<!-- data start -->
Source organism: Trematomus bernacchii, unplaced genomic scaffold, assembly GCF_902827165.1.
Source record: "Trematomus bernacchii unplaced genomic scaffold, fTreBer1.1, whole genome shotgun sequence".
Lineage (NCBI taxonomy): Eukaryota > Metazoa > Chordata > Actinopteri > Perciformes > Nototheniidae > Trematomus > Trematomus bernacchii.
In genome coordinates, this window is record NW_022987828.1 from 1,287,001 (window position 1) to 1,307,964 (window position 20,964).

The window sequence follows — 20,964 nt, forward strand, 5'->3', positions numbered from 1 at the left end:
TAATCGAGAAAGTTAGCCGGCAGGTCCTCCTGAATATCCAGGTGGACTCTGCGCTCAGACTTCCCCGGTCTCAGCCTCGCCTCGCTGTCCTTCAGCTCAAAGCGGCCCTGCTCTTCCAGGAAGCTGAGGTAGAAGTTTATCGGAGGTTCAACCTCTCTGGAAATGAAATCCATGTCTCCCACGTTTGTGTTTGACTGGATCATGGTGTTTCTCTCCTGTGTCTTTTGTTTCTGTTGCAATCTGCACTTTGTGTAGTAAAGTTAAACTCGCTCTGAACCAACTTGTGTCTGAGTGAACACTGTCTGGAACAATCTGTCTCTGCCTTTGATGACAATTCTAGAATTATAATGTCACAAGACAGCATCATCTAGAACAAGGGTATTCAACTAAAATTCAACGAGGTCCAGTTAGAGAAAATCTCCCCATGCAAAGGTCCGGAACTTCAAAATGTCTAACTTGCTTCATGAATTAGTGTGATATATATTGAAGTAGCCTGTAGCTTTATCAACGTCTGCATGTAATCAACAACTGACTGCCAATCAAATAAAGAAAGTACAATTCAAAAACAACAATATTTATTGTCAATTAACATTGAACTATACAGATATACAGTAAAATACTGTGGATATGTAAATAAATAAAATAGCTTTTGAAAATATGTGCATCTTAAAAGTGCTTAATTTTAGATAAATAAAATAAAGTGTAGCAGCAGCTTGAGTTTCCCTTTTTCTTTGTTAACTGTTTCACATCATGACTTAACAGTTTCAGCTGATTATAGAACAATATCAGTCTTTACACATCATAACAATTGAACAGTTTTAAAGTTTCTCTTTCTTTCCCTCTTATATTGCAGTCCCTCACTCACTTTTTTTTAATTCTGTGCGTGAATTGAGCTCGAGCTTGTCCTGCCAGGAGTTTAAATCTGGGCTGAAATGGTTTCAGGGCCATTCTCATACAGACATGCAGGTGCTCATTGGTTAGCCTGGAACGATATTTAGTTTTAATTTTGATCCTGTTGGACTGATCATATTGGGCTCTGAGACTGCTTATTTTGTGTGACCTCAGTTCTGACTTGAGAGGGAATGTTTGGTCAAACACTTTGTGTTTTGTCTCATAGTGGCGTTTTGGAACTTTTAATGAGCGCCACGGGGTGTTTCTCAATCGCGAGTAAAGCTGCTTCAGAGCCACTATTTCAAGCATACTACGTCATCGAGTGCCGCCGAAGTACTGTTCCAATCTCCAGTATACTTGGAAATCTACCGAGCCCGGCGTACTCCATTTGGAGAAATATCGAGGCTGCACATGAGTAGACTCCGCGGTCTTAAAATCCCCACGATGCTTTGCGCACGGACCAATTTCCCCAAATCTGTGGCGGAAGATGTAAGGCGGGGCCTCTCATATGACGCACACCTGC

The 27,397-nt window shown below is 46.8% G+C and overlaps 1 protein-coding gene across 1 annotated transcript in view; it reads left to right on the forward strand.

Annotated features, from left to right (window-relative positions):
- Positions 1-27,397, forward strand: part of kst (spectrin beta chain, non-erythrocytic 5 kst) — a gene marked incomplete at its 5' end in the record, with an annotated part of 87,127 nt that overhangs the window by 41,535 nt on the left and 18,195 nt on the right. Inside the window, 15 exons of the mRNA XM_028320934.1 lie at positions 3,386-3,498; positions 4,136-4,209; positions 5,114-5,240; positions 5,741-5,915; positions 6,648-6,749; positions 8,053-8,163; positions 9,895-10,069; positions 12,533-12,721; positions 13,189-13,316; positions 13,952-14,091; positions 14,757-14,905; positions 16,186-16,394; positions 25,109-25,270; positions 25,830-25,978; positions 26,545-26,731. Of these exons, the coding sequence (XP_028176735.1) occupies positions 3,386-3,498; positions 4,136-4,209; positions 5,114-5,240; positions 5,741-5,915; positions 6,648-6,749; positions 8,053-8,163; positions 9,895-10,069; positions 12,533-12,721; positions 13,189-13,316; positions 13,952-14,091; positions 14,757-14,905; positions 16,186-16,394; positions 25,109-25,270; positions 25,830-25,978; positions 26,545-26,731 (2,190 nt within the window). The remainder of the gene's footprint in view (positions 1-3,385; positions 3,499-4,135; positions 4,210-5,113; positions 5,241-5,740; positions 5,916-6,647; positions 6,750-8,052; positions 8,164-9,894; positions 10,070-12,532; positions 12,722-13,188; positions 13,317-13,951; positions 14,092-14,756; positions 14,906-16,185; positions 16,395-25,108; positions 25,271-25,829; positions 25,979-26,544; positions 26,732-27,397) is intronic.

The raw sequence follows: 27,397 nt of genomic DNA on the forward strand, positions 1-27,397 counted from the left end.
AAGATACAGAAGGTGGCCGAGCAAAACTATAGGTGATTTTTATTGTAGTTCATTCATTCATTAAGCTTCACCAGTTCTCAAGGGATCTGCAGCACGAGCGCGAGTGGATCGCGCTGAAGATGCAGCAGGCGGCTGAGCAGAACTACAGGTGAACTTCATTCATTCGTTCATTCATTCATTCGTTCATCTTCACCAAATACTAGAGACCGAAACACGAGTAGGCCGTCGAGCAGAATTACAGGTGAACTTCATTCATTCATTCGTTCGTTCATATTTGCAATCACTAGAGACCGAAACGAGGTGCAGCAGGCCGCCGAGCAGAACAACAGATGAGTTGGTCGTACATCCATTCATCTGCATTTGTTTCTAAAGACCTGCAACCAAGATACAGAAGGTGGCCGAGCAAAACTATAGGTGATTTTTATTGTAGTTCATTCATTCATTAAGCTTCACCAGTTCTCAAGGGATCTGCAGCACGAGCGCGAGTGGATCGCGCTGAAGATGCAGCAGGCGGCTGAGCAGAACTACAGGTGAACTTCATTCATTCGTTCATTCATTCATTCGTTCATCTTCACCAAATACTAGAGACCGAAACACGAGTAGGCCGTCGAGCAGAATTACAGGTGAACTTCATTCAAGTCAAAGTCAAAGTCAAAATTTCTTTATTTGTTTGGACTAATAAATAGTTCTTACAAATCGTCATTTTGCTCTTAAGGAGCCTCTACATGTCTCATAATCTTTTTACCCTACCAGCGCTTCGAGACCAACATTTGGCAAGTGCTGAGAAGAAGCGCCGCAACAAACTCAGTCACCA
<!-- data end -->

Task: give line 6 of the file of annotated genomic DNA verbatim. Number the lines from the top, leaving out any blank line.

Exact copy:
TAATCGAGAAAGTTAGCCGGCAGGTCCTCCTGAATATCCAGGTGGACTCTGCGCTCAGACTTCCCCGGTCTCAGCCTCGCCTCGCTGTCCTTCAGCTCAAAGCGGCCCTGCTCTTCCAGGAAGCTGAGGTAGAAGTTTATCGGAGGTTCAACCTCTCTGGAAATGAAATCCATGTCTCCCACGTTTGTGTTTGACTGGATCATGGTGTTTCTCTCCTGTGTCTTTTGTTTCTGTTGCAATCTGCACTTTGTGTAGTAAAGTTAAACTCGCTCTGAACCAACTTGTGTCTGAGTGAACACTGTCTGGAACAATCTGTCTCTGCCTTTGATGACAATTCTAGAATTATAATGTCACAAGACAGCATCATCTAGAACAAGGGTATTCAACTAAAATTCAACGAGGTCCAGTTAGAGAAAATCTCCCCATGCAAAGGTCCGGAACTTCAAAATGTCTAACTTGCTTCATGAATTAGTGTGATATATATTGAAGTAGCCTGTAGCTTTATCAACGTCTGCATGTAATCAACAACTGACTGCCAATCAAATAAAGAAAGTACAATTCAAAAACAACAATATTTATTGTCAATTAACATTGAACTATACAGATATACAGTAAAATACTGTGGATATGTAAATAAATAAAATAGCTTTTGAAAATATGTGCATCTTAAAAGTGCTTAATTTTAGATAAATAAAATAAAGTGTAGCAGCAGCTTGAGTTTCCCTTTTTCTTTGTTAACTGTTTCACATCATGACTTAACAGTTTCAGCTGATTATAGAACAATATCAGTCTTTACACATCATAACAATTGAACAGTTTTAAAGTTTCTCTTTCTTTCCCTCTTATATTGCAGTCCCTCACTCACTTTTTTTTAATTCTGTGCGTGAATTGAGCTCGAGCTTGTCCTGCCAGGAGTTTAAATCTGGGCTGAAATGGTTTCAGGGCCATTCTCATACAGACATGCAGGTGCTCATTGGTTAGCCTGGAACGATATTTAGTTTTAATTTTGATCCTGTTGGACTGATCATATTGGGCTCTGAGACTGCTTATTTTGTGTGACCTCAGTTCTGACTTGAGAGGGAATGTTTGGTCAAACACTTTGTGTTTTGTCTCATAGTGGCGTTTTGGAACTTTTAATGAGCGCCACGGGGTGTTTCTCAATCGCGAGTAAAGCTGCTTCAGAGCCACTATTTCAAGCATACTACGTCATCGAGTGCCGCCGAAGTACTGTTCCAATCTCCAGTATACTTGGAAATCTACCGAGCCCGGCGTACTCCATTTGGAGAAATATCGAGGCTGCACATGAGTAGACTCCGCGGTCTTAAAATCCCCACGATGCTTTGCGCACGGACCAATTTCCCCAAATCTGTGGCGGAAGATGTAAGGCGGGGCCTCTCATATGACGCACACCTGC